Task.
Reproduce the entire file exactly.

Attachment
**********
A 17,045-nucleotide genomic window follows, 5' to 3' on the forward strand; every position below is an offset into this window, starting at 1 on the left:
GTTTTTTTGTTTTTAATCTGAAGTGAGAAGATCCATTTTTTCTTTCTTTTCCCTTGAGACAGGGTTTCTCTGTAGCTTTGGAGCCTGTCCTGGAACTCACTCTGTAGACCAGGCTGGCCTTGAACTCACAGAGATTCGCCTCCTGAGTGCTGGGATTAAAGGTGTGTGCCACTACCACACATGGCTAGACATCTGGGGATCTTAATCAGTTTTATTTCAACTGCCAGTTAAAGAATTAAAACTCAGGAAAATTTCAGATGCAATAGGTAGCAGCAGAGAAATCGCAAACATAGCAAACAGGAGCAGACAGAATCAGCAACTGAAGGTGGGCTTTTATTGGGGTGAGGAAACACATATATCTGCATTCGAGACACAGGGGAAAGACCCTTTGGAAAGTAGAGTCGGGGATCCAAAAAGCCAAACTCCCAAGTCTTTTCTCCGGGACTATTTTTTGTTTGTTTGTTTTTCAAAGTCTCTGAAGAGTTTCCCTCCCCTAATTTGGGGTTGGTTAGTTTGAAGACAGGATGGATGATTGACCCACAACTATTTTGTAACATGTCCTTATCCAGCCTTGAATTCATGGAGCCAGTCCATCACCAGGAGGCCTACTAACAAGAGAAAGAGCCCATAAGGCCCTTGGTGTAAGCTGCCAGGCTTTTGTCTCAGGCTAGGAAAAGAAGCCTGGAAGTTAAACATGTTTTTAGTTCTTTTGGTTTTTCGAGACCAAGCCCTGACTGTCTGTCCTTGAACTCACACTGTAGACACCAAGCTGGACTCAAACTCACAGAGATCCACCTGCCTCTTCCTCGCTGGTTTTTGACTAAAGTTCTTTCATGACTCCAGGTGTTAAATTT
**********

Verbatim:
A 17,045-nucleotide genomic window follows, 5' to 3' on the forward strand; every position below is an offset into this window, starting at 1 on the left:
GTTTTTTTGTTTTTAATCTGAAGTGAGAAGATCCATTTTTTCTTTCTTTTCCCTTGAGACAGGGTTTCTCTGTAGCTTTGGAGCCTGTCCTGGAACTCACTCTGTAGACCAGGCTGGCCTTGAACTCACAGAGATTCGCCTCCTGAGTGCTGGGATTAAAGGTGTGTGCCACTACCACACATGGCTAGACATCTGGGGATCTTAATCAGTTTTATTTCAACTGCCAGTTAAAGAATTAAAACTCAGGAAAATTTCAGATGCAATAGGTAGCAGCAGAGAAATCGCAAACATAGCAAACAGGAGCAGACAGAATCAGCAACTGAAGGTGGGCTTTTATTGGGGTGAGGAAACACATATATCTGCATTCGAGACACAGGGGAAAGACCCTTTGGAAAGTAGAGTCGGGGATCCAAAAAGCCAAACTCCCAAGTCTTTTCTCCGGGACTATTTTTTGTTTGTTTGTTTTTCAAAGTCTCTGAAGAGTTTCCCTCCCCTAATTTGGGGTTGGTTAGTTTGAAGACAGGATGGATGATTGACCCACAACTATTTTGTAACATGTCCTTATCCAGCCTTGAATTCATGGAGCCAGTCCATCACCAGGAGGCCTACTAACAAGAGAAAGAGCCCATAAGGCCCTTGGTGTAAGCTGCCAGGCTTTTGTCTCAGGCTAGGAAAAGAAGCCTGGAAGTTAAACATGTTTTTAGTTCTTTTGGTTTTTCGAGACCAAGCCCTGACTGTCTGTCCTTGAACTCACACTGTAGACACCAAGCTGGACTCAAACTCACAGAGATCCACCTGCCTCTTCCTCGCTGGTTTTTGACTAAAGTTCTTTCATGACTCCAGGTGTTAAATTT